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What does the Cross really mean?

This is a true story:

       A group of soldiers was sitting around the barracks letting off steam. The talk swung around to religion and faith. One soldier, a fallen-away Catholic, claimed he no longer believed in confession. His buddies dared him to go to the Catholic chaplain and make a mockery of the sacrament, to prove he didn’t believe in it anymore. So he went to the confessional, knelt down, and began. I have taken the Lord’s name in vain a hundred times a day, and I couldn’t care less. I haven’t been to Mass in years and I couldn’t care less. He pretty much went through all the commandments the same way. When the guy was through, the priest said: For your penance, put a crucifix on a table and then, looking at the crucifix say, “You died for me, and I couldn’t care less.’ Say that five times.

       When the soldier came out of the chapel, hi buddies were waiting for him. They laughed and jeered asking what had happened. He laughed back and told them all about it. They were enjoying themselves and insisted that he do the “penance”, since that was part of confession, and the dare had been to do a full confession.

       So they pulled up a table and put a crucifix on it, and the soldier sat down and looked at it, surrounded by his buddies. But all he could say was , ‘You died for me…He tried and tried, but he just couldn’t get himself to add, ‘and I couldn’t care less.’

       Tears welled up in his eyes. Finally, he got up and ran back to the chapel to make a real confession.

       On this first Sunday of Advent Jesus goes out into the desert to face the Accuser—that’s what the word Devil means. The desert, because of the conditions one finds in a place like that, is a place where one is forced to make a decision. The desert is a place of utter poverty and therefore, potentially, of heroic trust in God. If we see desert as a metaphor we see how we have to make a decision—give in to the “comforts” the evil spirit is offering (food, power, possessions) or surrender to the mercy of God’s providence. In other words, learn to trust in God and have confidence in what he did to save us, and know how much he loves us!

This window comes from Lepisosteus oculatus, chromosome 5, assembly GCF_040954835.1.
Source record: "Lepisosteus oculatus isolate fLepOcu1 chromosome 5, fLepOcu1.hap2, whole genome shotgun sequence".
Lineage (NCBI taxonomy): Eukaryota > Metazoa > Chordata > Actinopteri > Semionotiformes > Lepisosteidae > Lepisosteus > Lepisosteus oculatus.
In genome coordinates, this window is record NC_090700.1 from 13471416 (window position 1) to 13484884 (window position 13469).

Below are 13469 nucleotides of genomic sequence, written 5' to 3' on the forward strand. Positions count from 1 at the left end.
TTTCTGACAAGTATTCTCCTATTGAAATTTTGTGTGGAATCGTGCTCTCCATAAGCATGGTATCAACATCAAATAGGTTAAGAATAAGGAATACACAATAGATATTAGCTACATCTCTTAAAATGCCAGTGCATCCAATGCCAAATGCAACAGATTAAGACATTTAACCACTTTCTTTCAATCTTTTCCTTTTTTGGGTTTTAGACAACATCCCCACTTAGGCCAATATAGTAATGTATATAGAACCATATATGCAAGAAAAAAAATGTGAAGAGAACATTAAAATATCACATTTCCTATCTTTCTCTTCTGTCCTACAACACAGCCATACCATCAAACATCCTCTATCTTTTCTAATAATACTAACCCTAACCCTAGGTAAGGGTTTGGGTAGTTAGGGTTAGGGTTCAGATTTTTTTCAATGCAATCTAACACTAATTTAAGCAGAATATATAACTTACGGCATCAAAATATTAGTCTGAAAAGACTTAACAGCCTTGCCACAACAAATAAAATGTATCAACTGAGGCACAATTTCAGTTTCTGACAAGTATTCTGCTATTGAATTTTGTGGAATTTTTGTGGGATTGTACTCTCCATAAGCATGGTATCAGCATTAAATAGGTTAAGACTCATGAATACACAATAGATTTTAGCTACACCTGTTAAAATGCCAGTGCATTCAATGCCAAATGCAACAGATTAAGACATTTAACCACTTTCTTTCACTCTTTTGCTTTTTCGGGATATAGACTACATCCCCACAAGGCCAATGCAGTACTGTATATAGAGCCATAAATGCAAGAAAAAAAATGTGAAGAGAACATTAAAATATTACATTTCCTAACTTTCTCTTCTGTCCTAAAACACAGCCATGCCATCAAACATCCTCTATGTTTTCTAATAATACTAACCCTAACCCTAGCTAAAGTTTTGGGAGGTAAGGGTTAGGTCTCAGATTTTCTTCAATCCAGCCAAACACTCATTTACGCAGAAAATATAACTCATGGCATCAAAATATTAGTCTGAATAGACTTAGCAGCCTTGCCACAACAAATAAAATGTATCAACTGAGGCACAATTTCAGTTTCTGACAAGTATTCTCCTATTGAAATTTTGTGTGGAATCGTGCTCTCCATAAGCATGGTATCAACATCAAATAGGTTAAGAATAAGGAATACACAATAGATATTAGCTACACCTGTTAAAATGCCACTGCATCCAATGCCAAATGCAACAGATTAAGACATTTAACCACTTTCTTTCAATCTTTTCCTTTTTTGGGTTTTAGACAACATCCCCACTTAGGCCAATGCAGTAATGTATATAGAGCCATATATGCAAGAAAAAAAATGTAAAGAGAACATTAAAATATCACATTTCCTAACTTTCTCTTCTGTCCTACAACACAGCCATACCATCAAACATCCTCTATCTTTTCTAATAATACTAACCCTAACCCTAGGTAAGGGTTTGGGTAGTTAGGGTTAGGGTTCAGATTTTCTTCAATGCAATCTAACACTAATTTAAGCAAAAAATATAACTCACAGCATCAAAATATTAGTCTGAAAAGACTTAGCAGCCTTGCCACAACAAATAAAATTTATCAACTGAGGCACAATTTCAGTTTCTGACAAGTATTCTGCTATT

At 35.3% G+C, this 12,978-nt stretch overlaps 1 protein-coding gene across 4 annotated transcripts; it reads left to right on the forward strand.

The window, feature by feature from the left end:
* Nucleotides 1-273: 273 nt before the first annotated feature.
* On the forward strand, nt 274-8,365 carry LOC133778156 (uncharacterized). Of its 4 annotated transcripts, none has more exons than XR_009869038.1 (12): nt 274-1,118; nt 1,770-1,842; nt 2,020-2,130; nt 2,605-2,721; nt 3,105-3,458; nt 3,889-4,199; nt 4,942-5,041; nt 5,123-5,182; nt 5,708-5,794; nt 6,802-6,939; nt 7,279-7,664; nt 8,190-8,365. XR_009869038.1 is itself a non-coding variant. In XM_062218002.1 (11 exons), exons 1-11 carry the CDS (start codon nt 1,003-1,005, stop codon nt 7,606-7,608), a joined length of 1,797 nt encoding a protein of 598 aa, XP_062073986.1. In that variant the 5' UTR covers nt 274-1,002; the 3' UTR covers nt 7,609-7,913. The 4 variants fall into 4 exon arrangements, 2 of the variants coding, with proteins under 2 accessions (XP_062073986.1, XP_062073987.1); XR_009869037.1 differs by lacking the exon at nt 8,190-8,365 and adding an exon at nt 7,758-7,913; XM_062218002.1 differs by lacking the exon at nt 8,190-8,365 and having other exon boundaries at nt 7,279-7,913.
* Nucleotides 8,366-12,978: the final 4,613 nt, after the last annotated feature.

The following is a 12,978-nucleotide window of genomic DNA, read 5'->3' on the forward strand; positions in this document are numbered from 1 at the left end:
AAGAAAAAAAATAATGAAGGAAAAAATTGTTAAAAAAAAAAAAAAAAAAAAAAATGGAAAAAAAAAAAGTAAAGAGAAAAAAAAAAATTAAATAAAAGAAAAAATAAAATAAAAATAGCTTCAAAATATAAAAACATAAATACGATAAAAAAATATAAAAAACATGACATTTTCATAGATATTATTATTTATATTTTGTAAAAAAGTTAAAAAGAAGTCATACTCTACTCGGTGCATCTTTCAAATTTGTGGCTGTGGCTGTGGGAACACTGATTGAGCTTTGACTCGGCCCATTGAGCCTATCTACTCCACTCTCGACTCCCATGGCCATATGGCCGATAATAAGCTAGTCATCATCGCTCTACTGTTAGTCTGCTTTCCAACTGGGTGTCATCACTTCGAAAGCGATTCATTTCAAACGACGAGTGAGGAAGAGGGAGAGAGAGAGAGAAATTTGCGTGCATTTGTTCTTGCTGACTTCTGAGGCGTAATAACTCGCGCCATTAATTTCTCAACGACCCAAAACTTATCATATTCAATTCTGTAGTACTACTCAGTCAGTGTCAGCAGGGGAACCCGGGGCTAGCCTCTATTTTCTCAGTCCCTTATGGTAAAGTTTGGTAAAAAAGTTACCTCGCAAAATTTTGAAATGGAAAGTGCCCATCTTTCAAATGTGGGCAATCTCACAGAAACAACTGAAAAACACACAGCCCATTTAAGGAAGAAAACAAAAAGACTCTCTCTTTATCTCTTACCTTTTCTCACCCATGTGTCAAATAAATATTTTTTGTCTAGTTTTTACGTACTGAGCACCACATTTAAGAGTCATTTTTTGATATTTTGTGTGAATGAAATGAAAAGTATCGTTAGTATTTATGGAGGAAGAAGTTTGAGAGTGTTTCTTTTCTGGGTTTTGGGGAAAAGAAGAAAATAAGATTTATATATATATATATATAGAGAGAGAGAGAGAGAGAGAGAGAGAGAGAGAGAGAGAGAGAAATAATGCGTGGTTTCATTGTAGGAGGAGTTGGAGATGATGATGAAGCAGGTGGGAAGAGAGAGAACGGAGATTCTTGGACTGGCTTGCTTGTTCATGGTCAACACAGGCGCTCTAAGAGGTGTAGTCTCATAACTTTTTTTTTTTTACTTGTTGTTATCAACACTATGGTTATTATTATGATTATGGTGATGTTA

As we begin this Season of Lent, take some time to realize what the Cross really means. None of us here today (this evening) could ever image ourselves saying: “You died for me, and I couldn’t care less”. Yet, we could very well be saying it in other ways—by how we’re living our lives, by the decisions that we make, by how we unconsciously hurt other people, by how we allow ourselves to see things from only our own perspective.

       So, perhaps we can gaze in a crucifix, and instead of saying “I couldn’t care less”, maybe we can say something more like “Help me to see that your love for me is more than I can ever imagine.”

       This Lent, we go into the desert, stripped of all the thinks that might be getting in the way of our relationship with Christ. In the desert we see nothing but our own weakness and we decide where we will seek the help we so dearly need. Will it be by focusing on the false hope offered by the “Accuser” which give only momentary comfort, or will we, in the face of our poverty, heroically rely on our trust in God?

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